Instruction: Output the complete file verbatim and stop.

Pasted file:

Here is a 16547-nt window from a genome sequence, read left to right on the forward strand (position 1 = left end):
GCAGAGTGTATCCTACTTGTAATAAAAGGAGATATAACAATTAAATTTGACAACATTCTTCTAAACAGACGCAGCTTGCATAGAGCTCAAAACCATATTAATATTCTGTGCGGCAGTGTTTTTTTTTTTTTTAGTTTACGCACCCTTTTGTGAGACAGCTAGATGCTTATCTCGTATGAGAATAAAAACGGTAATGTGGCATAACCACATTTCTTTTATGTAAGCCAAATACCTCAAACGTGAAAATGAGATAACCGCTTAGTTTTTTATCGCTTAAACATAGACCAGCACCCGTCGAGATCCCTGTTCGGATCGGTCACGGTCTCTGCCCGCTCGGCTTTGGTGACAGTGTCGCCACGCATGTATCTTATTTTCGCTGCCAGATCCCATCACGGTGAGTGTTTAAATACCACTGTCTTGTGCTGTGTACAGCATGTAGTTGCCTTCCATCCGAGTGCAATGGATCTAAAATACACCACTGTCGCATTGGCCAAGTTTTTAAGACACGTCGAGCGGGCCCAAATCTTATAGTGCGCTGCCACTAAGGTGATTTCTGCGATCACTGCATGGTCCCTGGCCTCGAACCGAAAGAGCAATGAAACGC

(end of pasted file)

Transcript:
Here is a 16547-nt window from a genome sequence, read left to right on the forward strand (position 1 = left end):
GCAGAGTGTATCCTACTTGTAATAAAAGGAGATATAACAATTAAATTTGACAACATTCTTCTAAACAGACGCAGCTTGCATAGAGCTCAAAACCATATTAATATTCTGTGCGGCAGTGTTTTTTTTTTTTTTAGTTTACGCACCCTTTTGTGAGACAGCTAGATGCTTATCTCGTATGAGAATAAAAACGGTAATGTGGCATAACCACATTTCTTTTATGTAAGCCAAATACCTCAAACGTGAAAATGAGATAACCGCTTAGTTTTTTATCGCTTAAACATAGACCAGCACCCGTCGAGATCCCTGTTCGGATCGGTCACGGTCTCTGCCCGCTCGGCTTTGGTGACAGTGTCGCCACGCATGTATCTTATTTTCGCTGCCAGATCCCATCACGGTGAGTGTTTAAATACCACTGTCTTGTGCTGTGTACAGCATGTAGTTGCCTTCCATCCGAGTGCAATGGATCTAAAATACACCACTGTCGCATTGGCCAAGTTTTTAAGACACGTCGAGCGGGCCCAAATCTTATAGTGCGCTGCCACTAAGGTGATTTCTGCGATCACTGCATGGTCCCTGGCCTCGAACCGAAAGAGCAATGAAACGC